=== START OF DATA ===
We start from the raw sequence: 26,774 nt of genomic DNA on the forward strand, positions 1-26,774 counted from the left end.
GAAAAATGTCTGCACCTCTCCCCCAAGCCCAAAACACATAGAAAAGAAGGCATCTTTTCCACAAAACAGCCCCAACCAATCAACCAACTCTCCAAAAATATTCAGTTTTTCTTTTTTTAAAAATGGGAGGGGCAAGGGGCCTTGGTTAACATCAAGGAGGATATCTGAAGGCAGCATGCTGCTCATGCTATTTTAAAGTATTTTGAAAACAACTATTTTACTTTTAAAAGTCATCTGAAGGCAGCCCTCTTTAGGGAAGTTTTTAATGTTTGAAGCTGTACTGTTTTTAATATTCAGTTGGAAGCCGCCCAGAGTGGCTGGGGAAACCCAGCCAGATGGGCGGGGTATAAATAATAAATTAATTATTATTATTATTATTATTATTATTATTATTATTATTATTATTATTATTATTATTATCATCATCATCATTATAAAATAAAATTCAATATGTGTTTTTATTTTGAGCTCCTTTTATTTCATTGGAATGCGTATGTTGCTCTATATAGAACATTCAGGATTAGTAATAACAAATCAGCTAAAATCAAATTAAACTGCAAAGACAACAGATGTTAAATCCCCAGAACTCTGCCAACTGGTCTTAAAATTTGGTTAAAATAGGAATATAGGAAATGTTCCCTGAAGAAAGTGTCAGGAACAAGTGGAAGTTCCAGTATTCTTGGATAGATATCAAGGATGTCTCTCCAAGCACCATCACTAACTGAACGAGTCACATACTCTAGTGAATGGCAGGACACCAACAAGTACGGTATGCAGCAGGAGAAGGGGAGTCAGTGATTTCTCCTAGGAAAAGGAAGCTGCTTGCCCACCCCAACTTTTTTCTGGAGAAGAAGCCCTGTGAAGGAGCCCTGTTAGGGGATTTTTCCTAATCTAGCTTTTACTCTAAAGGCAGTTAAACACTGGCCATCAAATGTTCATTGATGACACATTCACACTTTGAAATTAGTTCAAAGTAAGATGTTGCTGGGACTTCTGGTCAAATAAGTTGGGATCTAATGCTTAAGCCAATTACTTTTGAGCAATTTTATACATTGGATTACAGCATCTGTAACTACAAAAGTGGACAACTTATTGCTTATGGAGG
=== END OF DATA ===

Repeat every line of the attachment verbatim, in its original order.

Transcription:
We start from the raw sequence: 26,774 nt of genomic DNA on the forward strand, positions 1-26,774 counted from the left end.
GAAAAATGTCTGCACCTCTCCCCCAAGCCCAAAACACATAGAAAAGAAGGCATCTTTTCCACAAAACAGCCCCAACCAATCAACCAACTCTCCAAAAATATTCAGTTTTTCTTTTTTTAAAAATGGGAGGGGCAAGGGGCCTTGGTTAACATCAAGGAGGATATCTGAAGGCAGCATGCTGCTCATGCTATTTTAAAGTATTTTGAAAACAACTATTTTACTTTTAAAAGTCATCTGAAGGCAGCCCTCTTTAGGGAAGTTTTTAATGTTTGAAGCTGTACTGTTTTTAATATTCAGTTGGAAGCCGCCCAGAGTGGCTGGGGAAACCCAGCCAGATGGGCGGGGTATAAATAATAAATTAATTATTATTATTATTATTATTATTATTATTATTATTATTATTATTATTATTATTATTATCATCATCATCATTATAAAATAAAATTCAATATGTGTTTTTATTTTGAGCTCCTTTTATTTCATTGGAATGCGTATGTTGCTCTATATAGAACATTCAGGATTAGTAATAACAAATCAGCTAAAATCAAATTAAACTGCAAAGACAACAGATGTTAAATCCCCAGAACTCTGCCAACTGGTCTTAAAATTTGGTTAAAATAGGAATATAGGAAATGTTCCCTGAAGAAAGTGTCAGGAACAAGTGGAAGTTCCAGTATTCTTGGATAGATATCAAGGATGTCTCTCCAAGCACCATCACTAACTGAACGAGTCACATACTCTAGTGAATGGCAGGACACCAACAAGTACGGTATGCAGCAGGAGAAGGGGAGTCAGTGATTTCTCCTAGGAAAAGGAAGCTGCTTGCCCACCCCAACTTTTTTCTGGAGAAGAAGCCCTGTGAAGGAGCCCTGTTAGGGGATTTTTCCTAATCTAGCTTTTACTCTAAAGGCAGTTAAACACTGGCCATCAAATGTTCATTGATGACACATTCACACTTTGAAATTAGTTCAAAGTAAGATGTTGCTGGGACTTCTGGTCAAATAAGTTGGGATCTAATGCTTAAGCCAATTACTTTTGAGCAATTTTATACATTGGATTACAGCATCTGTAACTACAAAAGTGGACAACTTATTGCTTATGGAGG